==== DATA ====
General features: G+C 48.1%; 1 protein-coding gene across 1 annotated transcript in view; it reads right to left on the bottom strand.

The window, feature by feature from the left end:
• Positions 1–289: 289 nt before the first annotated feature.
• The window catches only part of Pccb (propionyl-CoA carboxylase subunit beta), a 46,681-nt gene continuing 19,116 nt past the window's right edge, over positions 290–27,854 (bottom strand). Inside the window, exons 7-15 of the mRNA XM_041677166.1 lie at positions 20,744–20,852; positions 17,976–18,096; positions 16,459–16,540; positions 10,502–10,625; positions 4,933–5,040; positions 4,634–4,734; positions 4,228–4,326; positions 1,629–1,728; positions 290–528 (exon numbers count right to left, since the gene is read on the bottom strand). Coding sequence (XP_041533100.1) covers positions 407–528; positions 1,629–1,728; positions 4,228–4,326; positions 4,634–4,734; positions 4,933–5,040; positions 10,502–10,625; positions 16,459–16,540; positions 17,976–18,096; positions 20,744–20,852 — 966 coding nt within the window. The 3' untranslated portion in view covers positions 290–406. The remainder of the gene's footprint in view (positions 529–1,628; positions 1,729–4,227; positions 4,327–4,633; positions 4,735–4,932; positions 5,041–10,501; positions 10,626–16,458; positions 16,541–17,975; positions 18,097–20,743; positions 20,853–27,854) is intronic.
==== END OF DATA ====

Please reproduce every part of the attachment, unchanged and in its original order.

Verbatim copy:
General features: G+C 48.1%; 1 protein-coding gene across 1 annotated transcript in view; it reads right to left on the bottom strand.

The window, feature by feature from the left end:
• Positions 1–289: 289 nt before the first annotated feature.
• The window catches only part of Pccb (propionyl-CoA carboxylase subunit beta), a 46,681-nt gene continuing 19,116 nt past the window's right edge, over positions 290–27,854 (bottom strand). Inside the window, exons 7-15 of the mRNA XM_041677166.1 lie at positions 20,744–20,852; positions 17,976–18,096; positions 16,459–16,540; positions 10,502–10,625; positions 4,933–5,040; positions 4,634–4,734; positions 4,228–4,326; positions 1,629–1,728; positions 290–528 (exon numbers count right to left, since the gene is read on the bottom strand). Coding sequence (XP_041533100.1) covers positions 407–528; positions 1,629–1,728; positions 4,228–4,326; positions 4,634–4,734; positions 4,933–5,040; positions 10,502–10,625; positions 16,459–16,540; positions 17,976–18,096; positions 20,744–20,852 — 966 coding nt within the window. The 3' untranslated portion in view covers positions 290–406. The remainder of the gene's footprint in view (positions 529–1,628; positions 1,729–4,227; positions 4,327–4,633; positions 4,735–4,932; positions 5,041–10,501; positions 10,626–16,458; positions 16,541–17,975; positions 18,097–20,743; positions 20,853–27,854) is intronic.